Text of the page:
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    Farewell To Manzanar Essay Conclusion

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    I decided to read Farewell to Manzanar by Jeanne Wakatsuki Houston and James D. Houston. This book is about the Japanese internment camps that were set up in America during World War II and how they affected this particular family.

    It tells the story of the separation of family members, hardships, and hatred that they had to live with during this time period. It also helps to open our eyes to the irony of the whole situation and how our government can contradict themselves over some of the issues we were fighting for. The book tells the story from the point of view of Jeanne Wakatsuki, the main character, and how she and her family struggled to make it through this time period in American History. The book is told from Jeanne’s own experiences in her own town, how her peers at school treated her, and what it was like being uprooted from their home and being put into the Japanese internment camp of Manzanar.

    The book is about the news of Pearl Harbor and the reactions of the Wakatsuki family. It begins with the father being taken away for supposedly supplying oil to Japanese submarines off the coast while fishing. The book also details how their neighbors and people throughout their town treated them after the news of the bombing of Pearl Harbor. It sheds light on one girl’s point of view and her confusion about why people are being mean to her and her family. The book also describes how it felt to be split up from her father and how they felt like prisoners in a country. It gives great detail about life in Japanese internment camps, specifically Manzanar, near Mammoth.

    It gives good details on their cramped living situations and how there was no privacy. It describes how women used to put boxes over their heads in the restroom so they didn’t have to look at anyone, hoping it would offer them a little privacy. The text also talks about the games, activities, and chores that the children played to pass the time. It describes the mess hall and the repetitive meals they had to eat. Another amazing thing is that the government tried to tell them that these camps were for their own protection, yet they were surrounded by barbed wire. During the final chapters of this book, the author does a great job describing the tough time the Japanese had returning to society.

    After the Japanese were released from these camps and allowed to return to their homes, America still held a fear and hatred towards these people. She does a great job describing how hard it was for her to return back into society and how the people she had known growing up looked at her and viewed her. She also had to endure comments and reactions from people she didn’t even know. These camps only stopped the bleeding during the war. After the war, their release was like opening the wound again. Executive Order 9066, which President Franklin Roosevelt passed, was probably one of America’s darkest moments.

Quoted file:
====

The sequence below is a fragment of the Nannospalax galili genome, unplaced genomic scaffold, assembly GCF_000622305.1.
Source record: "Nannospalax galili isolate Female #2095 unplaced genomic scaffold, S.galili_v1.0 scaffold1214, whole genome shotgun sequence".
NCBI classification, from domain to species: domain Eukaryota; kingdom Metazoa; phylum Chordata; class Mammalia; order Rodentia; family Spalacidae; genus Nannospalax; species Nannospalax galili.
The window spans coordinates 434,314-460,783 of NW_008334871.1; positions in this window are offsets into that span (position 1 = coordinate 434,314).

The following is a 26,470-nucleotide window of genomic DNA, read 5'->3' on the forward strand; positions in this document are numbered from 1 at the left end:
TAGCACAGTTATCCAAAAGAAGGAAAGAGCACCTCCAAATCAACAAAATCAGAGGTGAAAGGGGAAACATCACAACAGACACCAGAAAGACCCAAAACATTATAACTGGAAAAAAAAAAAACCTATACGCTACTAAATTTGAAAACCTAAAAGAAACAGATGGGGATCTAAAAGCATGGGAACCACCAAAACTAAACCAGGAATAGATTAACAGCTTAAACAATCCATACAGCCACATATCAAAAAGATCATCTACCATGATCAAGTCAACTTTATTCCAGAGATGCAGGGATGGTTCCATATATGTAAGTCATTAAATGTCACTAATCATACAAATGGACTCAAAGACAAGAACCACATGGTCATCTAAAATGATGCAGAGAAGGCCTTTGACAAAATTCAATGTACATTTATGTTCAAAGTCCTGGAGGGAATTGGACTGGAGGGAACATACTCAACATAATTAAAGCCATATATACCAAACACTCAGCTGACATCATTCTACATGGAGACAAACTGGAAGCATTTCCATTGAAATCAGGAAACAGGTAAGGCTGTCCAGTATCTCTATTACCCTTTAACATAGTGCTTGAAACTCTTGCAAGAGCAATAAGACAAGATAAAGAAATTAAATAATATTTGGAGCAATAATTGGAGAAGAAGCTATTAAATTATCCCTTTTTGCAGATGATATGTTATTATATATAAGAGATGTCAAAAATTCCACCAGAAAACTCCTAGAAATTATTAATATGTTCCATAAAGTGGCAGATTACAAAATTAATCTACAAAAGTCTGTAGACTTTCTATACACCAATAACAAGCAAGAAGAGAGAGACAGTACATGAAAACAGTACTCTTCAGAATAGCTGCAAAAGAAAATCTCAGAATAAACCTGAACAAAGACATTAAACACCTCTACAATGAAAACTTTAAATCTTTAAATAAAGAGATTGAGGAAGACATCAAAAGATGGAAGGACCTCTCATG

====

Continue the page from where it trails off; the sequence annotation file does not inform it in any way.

Here in America, we are fighting a war in Europe against a German government that has put Jews and other minorities into similar camps. While these American camps were not death camps, they still made Japanese Americans live in harsh conditions because America was afraid of them. The government divided families, removed them from their homes and lives, and forced them to enter these camps so that we could feel safe. These camps illustrated the type of atmosphere that existed in America during this time period. Most of the Japanese who were put into these camps were Japanese Americans who had never been to Japan but knew about it from what they had heard from others about the country and had some of the traditions passed on to them from previous generations. We segregated these people from our society out of fear and hate because of what had happened at Pearl Harbor. During this time period, America was fighting a war in both the east and west.

    There was fear of a Japanese attack on the West Coast, which only helped create an even more tense situation. The natural reaction would be fear, but we grouped all Japanese into one category and allowed our fear to play a major role, rather than our common sense and respect for their constitutional rights. The camps that the Japanese were put into during World War II were horrible and ruined most of their lives. They will be scarred for the rest of their lives with images and recollections of their time spent in these camps. Many of these people could not return to society in America and chose to go back to Japan, where they felt they might be able to get on with their lives and put the times that they spent in the internment camps behind them. For those who decided to stay here in America, they were forced to live with the hatred that some Americans felt towards them and to work through all of these problems that faced them.

    This was a great book and a very informative historical reference to a particular Japanese girl’s struggles during this time. This book clearly illustrated one of the darkest time periods in American history, a time that many people would like to forget and wish had never happened. Bibliography:

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    Farewell To Manzanar Essay Conclusion. (2019, Jan 20). Retrieved from

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